Inside take on a Folger, Bodleian, and Ransom Center exhibition on the creation and afterlife of the King James Bible on the 400th anniversary of its publication.

King James and His Bible

Thomas Trevelyon. Miscellany. Manuscript, 1608. Shelfmark V.b.232. Folger Shakespeare Library.

King James I, the royal sponsor of the Bible that bears his name, grew up as a king. After Queen Elizabeth I executed his mother, Mary Queen of Scots, when he was just one year old, he became King of Scotland and the heir to the English throne after Elizabeth’s death. He was raised by a team of Scottish Presbyterian ministers under the control of his regent, but upon his ascension to the English crown in 1603, he seemed more attuned to English religious politics.

Less than a year after his arrival in England, James officially launched the translation project that would become the King James Bible at a conference in Hampton Court Palace. The complex’s status as a favorite dwelling of King Henry the VIII, the founder of the English church, would not have been lost on the attendees.

The new translation was intended to be a unifying factor, not between Scotland and England, but between the warring factions of the Church of England. In the oversight of the project, James favored the establishment bishops, but a third or more of the 48 “Translators” (as they were known) had Puritan beliefs. Most were connected with Cambridge University, a hot-bed of Puritan theology.

The most popular Bible among English Christians at the time was the Geneva Bible, which Puritan scholars had composed in Geneva during their exile from the persecution of Queen Mary (“Bloody Mary”) in the 1550s. Its popularity had soared at the end of the sixteenth century because the Bishops Bible of 1568, the Church’s official Bible, had met with derision, As Adam Nicholson observes, it was “pompous, obscure and often laughable.” Instead of the well-known phrase “Caste thy bread upon the waters,” for instance, it gave “Lay thy bread upon wet faces.”

But James could not simply follow the people’s choice, for the Geneva Bible contained extensive interpretive footnotes, many of which were anti-monarchical, denying that kings and queens had the right to rule. Given that in 1598 James had written a ringing defense of the “divine right of kings” to govern in his “True Law of Free Monarchies,” this was an anathema.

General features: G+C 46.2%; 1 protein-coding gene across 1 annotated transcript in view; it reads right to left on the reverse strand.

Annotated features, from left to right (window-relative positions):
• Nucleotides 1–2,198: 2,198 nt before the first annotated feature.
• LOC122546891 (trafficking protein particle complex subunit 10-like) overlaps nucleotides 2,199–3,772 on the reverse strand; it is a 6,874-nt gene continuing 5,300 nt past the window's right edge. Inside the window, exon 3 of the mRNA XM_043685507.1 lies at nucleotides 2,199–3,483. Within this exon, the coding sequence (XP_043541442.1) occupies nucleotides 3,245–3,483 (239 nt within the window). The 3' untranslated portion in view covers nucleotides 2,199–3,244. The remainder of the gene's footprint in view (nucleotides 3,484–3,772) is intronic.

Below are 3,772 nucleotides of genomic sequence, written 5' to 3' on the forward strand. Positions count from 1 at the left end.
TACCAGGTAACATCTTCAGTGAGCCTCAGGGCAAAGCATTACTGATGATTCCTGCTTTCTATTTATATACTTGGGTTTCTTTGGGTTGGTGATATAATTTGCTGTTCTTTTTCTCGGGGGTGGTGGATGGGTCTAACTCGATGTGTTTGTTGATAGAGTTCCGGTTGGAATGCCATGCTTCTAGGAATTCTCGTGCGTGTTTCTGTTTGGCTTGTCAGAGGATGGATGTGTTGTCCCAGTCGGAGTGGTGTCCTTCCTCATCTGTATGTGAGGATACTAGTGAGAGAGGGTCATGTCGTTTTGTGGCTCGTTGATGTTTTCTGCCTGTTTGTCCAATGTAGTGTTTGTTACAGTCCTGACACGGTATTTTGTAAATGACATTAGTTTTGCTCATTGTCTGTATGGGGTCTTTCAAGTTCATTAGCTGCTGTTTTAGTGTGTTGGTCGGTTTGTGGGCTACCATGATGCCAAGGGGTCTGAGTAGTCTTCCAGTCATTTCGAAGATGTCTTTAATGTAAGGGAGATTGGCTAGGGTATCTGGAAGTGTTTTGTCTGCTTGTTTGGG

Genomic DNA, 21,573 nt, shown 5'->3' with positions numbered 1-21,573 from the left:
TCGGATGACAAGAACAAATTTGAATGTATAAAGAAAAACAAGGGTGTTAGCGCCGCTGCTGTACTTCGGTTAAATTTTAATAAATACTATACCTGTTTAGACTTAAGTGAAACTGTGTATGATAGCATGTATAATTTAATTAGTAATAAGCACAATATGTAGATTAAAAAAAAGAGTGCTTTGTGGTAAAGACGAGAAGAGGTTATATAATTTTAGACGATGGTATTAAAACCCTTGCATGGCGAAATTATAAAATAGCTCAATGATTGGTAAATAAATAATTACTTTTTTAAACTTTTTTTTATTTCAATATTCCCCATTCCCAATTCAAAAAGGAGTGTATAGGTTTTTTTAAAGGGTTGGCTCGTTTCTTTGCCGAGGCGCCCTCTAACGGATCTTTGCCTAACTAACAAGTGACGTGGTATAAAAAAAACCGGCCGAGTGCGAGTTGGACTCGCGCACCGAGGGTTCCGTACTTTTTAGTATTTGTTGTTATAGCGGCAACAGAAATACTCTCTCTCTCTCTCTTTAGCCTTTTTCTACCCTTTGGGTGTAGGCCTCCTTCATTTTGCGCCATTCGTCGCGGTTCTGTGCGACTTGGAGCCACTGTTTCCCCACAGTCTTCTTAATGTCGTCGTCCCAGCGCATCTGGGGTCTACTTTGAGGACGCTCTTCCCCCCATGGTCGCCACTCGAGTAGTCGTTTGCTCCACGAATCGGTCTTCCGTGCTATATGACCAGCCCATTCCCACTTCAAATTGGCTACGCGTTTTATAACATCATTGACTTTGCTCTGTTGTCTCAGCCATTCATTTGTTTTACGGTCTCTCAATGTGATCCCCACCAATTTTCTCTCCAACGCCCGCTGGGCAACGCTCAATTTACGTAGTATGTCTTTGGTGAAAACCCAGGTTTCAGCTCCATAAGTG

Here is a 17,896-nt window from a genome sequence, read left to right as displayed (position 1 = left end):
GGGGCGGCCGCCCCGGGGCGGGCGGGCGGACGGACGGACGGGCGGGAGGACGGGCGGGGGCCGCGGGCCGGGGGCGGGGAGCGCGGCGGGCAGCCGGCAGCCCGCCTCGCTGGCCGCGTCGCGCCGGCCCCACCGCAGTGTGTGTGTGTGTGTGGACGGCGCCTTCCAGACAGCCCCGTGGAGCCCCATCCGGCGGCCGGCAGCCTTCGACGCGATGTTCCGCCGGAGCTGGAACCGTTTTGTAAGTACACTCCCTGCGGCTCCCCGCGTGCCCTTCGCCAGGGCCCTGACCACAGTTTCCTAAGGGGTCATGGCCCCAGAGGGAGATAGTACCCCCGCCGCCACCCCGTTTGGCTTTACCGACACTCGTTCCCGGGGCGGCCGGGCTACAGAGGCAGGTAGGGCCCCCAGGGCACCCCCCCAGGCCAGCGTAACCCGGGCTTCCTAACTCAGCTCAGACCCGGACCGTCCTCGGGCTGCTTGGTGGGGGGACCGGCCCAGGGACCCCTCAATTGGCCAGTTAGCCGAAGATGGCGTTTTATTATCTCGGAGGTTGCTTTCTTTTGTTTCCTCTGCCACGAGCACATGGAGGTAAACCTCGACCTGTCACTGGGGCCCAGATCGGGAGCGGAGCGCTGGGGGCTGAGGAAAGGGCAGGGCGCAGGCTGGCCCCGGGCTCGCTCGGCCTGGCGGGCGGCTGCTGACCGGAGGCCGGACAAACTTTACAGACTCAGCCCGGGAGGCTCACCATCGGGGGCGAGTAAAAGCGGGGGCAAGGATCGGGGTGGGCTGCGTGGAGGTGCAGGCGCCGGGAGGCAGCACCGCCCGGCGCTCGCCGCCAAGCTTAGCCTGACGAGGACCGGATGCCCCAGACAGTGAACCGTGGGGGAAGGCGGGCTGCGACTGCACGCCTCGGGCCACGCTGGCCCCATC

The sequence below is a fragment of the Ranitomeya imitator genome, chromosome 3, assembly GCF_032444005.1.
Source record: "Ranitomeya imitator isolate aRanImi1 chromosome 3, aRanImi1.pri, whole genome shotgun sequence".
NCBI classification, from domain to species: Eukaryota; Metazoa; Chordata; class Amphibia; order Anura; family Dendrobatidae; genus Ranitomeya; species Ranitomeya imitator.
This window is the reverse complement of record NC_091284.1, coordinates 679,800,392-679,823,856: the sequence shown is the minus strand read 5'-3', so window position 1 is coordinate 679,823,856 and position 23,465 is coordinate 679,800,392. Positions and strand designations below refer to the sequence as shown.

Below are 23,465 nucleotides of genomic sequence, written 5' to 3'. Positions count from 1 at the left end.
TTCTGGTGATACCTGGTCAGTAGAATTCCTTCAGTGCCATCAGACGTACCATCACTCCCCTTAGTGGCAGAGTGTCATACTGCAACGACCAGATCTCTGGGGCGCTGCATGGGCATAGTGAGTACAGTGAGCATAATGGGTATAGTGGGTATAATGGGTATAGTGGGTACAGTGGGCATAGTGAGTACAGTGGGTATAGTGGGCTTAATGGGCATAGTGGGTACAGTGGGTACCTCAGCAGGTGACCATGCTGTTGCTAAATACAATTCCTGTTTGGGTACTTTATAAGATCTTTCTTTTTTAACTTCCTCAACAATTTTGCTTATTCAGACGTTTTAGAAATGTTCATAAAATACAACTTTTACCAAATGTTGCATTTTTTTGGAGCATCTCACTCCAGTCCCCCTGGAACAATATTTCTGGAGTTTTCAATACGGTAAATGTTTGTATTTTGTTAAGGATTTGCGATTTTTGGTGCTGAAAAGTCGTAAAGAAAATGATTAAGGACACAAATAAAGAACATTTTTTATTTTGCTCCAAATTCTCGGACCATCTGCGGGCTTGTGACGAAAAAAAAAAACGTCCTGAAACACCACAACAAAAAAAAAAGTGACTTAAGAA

The new Bible translation would draw upon the best of these two works, while going back to the best Hebrew and Greek manuscripts then available. It would undergo several stages of review to ensure both accuracy and understandability. It would be both a pulpit Bible and a people’s Bible: pleasant to read aloud and to oneself.

The new translation did not immediately gain acceptance when it was published in 1611. Like the Greek Septuagint, the Latin Vulgate and many modern translations, people preferred the versions with which they were familiar. But within a few decades it had replaced the Bishops Bible and surpassed the Geneva Bible. It was brought across the Atlantic and became America’s Bible, both for English churches that came here and the churches that originated here, such as the Mormons.

The King James Version was the dominant English-language Bible for 350 years and had no significant rivals until the Revised Standard Version appeared in the 1950s. Since then, many new translations have been published, but the KJV remains the most popular book in the English language.

In celebration of the 400th anniversary of the KJV, the University of Wyoming is hosting an exhibit and series of six lectures during October. It will open on Sunday afternoon, October 7th, with a talk by Dr. Philip Stine, a former translator and executive of the United Bible Societies, who will discuss the origins and impact of the KJV.

The exhibit is called “Manifold Greatness: The Creation and Afterlife of the King James Bible,” and is located in Coe Library. It was created by the Folger Shakespeare Library , in partnership with the University of Oxford and the Harry Ransom Center, and with support from the National Endowment of the Humanities and the American Library Association.

To accompany this, the Toppan Library of the American Heritage Center is exhibiting Bibles from its rare books collection, and the Albany Country Public Library is hosting a display of Bible translations through the ages. For more information, go to https://uwlibblogs.uwyo.edu/dustyshelves/manifold-greatness-the-creation-and-afterlife-of-the-king-james-bible/.

Note: This post drew from Adam Nicolson, God’s Secretaries: The Making of the King James Bible, and Philip C. Stine, Four Hundred Years on the Best Seller List.

Paul V.M. Flesher, Ph.D. is the Director of the Religious Studies Program at the University of Wyoming. The Manifold Greatness traveling exhibition is on view at UW from October 7-31, 2012.

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